If you’re anything like me, chances are high that you experience the overwhelming feeling of thousands of emails flooding your inbox on a regular basis. Want to remind yourself of what was said in a previous thread? Are you frantically looking for details you need for an important meeting that your boss sent earlier this week? Good luck scrolling through all the spam and newsletters to finally find those emails…
Wouldn’t some simple outlook search commands to help narrow your search criteria and find messages in seconds just be a dream?
Simplify your life by adding an Outlook search tool to your collection
You’ll be glad to know, there’s a way out of the chaos! These Microsoft Outlook search tips will help you to find exactly what you were looking for, using the most important commands. Perfect for less time-consuming and less frustrating everyday work.
The instant search field in Outlook is what you’re probably used to using to enter simple terms to find an old message. You can improve that by using defined combinations of parameters for a more precise outcome. With the help of short commands, it is possible to narrow your search query to an area defined by you; like a period of time, a certain person, a defined file size, or even a combination of these elements.
The search bar is located at the top of your mailbox. Click on the search box to take full advantage of the built-in filters Outlook provides.
The Outlook search commands are, amongst others, a combination of rather logical operators like AND, NOT and OR. It is important to note that they should not be typed in lowercase letters. The following table shows the most important parameters to help you simplify your email search:
|Type…||…to find the items that…|
|max||…contain max, MAX, max, mAx, etc. As Instant search is not case sensitive, you can use a combination of lowercase and uppercase letters.|
|max smith||…contain max and smith, regardless of the order.|
|max AND smith||…contain both max and smith, regardless of the order.|
|max NOT smith||…contain max, but not smith.|
|max OR smith||…contain max, smith, or both.|
|“max smith”||…contain the exact phrase in between the quotation marks, not variations.|
|from: “max smith”||…are sent by max smith.|
|subject:”max smith”||…have a subject including the exact phrase max smith.|
|subject:max smith||…have max in the subject and smith is included anywhere in the item
|cc:”max smith”||…have a CC line including max smith.|
|cc:email@example.com||…have a CC line including the email address firstname.lastname@example.org.|
|bcc:”max smith”||…have a BCC line including max smith.|
|category:blue||…contain a word with the term blue in it.|
|sent:yesterday||…you sent or that were sent to you yesterday.|
|to:sam||…contain emails you sent to sam (sent items folder).|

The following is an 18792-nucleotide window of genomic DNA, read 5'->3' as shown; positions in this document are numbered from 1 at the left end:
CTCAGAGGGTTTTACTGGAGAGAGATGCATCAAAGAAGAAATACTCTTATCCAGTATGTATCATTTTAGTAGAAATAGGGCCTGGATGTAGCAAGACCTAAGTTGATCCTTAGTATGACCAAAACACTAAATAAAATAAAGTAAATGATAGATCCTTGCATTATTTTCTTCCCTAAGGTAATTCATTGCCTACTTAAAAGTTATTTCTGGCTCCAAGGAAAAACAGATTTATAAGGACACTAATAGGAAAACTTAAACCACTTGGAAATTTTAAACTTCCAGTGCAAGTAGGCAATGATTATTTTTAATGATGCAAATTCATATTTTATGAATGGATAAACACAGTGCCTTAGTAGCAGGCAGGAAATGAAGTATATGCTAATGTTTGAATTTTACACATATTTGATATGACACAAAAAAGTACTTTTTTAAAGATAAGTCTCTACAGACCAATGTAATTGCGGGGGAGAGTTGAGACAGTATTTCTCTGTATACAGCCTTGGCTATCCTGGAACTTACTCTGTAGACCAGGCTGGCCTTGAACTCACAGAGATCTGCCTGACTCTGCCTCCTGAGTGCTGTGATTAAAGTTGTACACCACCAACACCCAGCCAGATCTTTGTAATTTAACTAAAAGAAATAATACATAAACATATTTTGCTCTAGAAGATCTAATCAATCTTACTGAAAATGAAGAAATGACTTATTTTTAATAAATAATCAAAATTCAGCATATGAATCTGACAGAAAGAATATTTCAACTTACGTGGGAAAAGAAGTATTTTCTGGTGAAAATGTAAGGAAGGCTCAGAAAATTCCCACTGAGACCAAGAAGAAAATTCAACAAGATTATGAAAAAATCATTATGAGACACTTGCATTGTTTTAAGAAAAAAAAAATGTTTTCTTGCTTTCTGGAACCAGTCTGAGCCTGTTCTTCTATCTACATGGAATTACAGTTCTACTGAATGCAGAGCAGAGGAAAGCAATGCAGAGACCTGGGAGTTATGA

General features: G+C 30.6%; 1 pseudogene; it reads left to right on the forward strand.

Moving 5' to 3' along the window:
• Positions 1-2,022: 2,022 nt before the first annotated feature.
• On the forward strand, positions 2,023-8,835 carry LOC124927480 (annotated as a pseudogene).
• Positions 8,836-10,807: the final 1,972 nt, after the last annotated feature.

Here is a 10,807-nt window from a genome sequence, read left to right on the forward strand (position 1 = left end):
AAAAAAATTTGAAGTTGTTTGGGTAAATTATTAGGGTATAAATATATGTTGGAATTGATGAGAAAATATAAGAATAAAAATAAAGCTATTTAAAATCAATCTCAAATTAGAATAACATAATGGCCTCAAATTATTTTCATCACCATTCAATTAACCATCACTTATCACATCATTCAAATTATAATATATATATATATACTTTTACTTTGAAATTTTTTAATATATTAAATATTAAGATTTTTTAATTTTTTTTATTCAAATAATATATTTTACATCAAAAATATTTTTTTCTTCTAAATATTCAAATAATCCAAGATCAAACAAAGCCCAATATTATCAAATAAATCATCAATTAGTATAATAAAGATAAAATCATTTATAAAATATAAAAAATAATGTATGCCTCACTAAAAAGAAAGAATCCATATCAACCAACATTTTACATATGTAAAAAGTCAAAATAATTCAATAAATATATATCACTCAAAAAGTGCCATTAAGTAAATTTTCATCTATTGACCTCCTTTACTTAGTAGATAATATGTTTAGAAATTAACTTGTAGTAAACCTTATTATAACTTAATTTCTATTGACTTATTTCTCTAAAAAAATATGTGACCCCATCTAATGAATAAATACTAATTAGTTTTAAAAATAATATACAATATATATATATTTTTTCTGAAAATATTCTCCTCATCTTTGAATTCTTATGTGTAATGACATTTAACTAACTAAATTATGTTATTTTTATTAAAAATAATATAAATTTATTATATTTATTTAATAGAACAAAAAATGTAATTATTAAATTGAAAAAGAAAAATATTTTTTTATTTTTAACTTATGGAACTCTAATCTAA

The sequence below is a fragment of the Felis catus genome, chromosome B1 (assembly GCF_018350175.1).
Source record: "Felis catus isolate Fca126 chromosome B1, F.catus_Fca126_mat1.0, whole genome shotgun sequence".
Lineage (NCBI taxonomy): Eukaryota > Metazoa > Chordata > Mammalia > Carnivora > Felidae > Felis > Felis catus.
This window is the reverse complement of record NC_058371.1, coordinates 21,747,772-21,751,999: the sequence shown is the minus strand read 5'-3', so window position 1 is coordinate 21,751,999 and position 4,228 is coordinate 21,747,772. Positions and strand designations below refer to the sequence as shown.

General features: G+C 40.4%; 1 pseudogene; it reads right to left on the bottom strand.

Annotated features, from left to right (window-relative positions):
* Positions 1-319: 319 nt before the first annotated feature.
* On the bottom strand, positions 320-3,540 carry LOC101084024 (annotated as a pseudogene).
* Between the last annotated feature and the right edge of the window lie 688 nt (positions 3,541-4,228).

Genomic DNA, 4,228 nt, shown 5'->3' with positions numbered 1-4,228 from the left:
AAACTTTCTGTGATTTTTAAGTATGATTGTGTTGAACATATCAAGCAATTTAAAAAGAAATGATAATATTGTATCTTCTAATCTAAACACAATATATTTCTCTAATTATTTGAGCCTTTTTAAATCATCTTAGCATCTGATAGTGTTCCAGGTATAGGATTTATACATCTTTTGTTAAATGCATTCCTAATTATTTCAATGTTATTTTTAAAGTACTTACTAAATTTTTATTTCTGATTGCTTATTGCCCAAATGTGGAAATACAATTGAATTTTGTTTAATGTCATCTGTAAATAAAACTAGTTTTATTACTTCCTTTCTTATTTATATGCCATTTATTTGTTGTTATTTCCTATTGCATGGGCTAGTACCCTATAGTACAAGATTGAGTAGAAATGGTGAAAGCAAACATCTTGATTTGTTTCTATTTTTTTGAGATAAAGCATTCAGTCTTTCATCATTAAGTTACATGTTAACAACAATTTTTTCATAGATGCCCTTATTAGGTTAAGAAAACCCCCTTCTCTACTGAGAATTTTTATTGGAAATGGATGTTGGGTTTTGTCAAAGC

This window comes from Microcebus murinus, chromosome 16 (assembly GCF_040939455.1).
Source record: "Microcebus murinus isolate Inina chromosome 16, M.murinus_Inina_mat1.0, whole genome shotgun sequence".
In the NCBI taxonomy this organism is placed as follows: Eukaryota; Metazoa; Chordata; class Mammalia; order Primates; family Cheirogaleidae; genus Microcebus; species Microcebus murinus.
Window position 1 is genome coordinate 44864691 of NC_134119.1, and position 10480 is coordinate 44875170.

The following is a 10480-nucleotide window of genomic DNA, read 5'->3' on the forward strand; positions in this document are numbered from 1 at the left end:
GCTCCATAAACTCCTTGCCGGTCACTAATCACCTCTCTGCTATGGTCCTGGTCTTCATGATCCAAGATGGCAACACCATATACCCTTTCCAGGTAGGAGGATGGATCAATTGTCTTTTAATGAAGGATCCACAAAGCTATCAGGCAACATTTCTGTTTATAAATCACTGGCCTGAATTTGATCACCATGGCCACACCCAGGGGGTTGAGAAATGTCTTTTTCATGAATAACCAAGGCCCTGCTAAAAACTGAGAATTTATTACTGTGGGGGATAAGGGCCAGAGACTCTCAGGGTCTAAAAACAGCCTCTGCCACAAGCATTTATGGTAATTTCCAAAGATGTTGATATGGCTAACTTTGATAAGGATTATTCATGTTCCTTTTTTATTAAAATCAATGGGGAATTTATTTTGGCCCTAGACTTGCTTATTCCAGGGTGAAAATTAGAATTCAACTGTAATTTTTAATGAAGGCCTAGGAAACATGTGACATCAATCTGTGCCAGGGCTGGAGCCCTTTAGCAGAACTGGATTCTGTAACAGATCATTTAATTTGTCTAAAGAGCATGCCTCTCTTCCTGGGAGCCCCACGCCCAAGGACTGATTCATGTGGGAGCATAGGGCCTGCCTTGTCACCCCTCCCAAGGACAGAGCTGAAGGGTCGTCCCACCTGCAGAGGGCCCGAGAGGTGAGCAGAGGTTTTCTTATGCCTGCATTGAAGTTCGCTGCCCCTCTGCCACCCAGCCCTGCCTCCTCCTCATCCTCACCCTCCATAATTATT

|read:false||…you have not read, yet.|
If you are looking for a message from a certain date, the commands before and after can be quite helpful. Behind the chosen command follows the date statement you are searching for. Be careful to use the date format configured in Windows (e.g. mm/dd/yyy or dd.mm.yy).
In addition to the date format it is also possible to specify a date or month using words:
Another important Outlook Search command is the size command, so you can find items with the specific size you are looking for.
Specific size ranges
• Empty: 0KB
• Tiny: 0 to 10KB
• Small: 10 to 100KB
• Medium: 100KB to 1MB
• Large: 1 to 16MB
• Huge: 16 to 128MB
• Gigantic: >128MB
size:medium - to find all items between 100KB to 1MB
What also may be interesting is that it is possible to combine single Outlook search parameters. This way, you can narrow your search even more. To do this, you just have to separate the commands with a blank space. In doing so, you can find an email that is not only written by a specific person, for example, but you can also select a specific date.
If it is part of your usual routine to attend several meetings, it may be difficult to find the message you are looking for when searching for the subject heading meeting. Therefore, choosing the right subject heading can be crucial for simplifying your Outlook search. It is as simple as this – if you think
, you will ever need an email again, just use the opportunity to rename other people‘s subject heading while responding to it.
Sam sent you an email with the subject heading "meeting". When replying, simply change the heading using specific keywords like "meeting marketing November 2021"
Simplify your Outlook by adding a search tool to your collection
If you only have to narrow your search down roughly, then you can focus on the more simple search parameters like today, tomorrow, this year, next year, Monday…Sunday, January…December. But even these simple terms have to manually be typed into the Outlook search field. On the other hand, there are professional search solutions like Lookeen, which generates a graphical timeline to simplify your Outlook search even more. In Lookeen, you can see the corresponding period and narrow your search down with just one simple click.
Now that you know the most important Outlook search commands, like in most areas of life: only practice makes perfect. Train regularly and you will quickly reach the point at which you don’t have to think too much about the right syntaxe
s to find what you need.
These Outlook tips should not only help you to find your messages faster but hopefully will make your life easier as well. Good luck!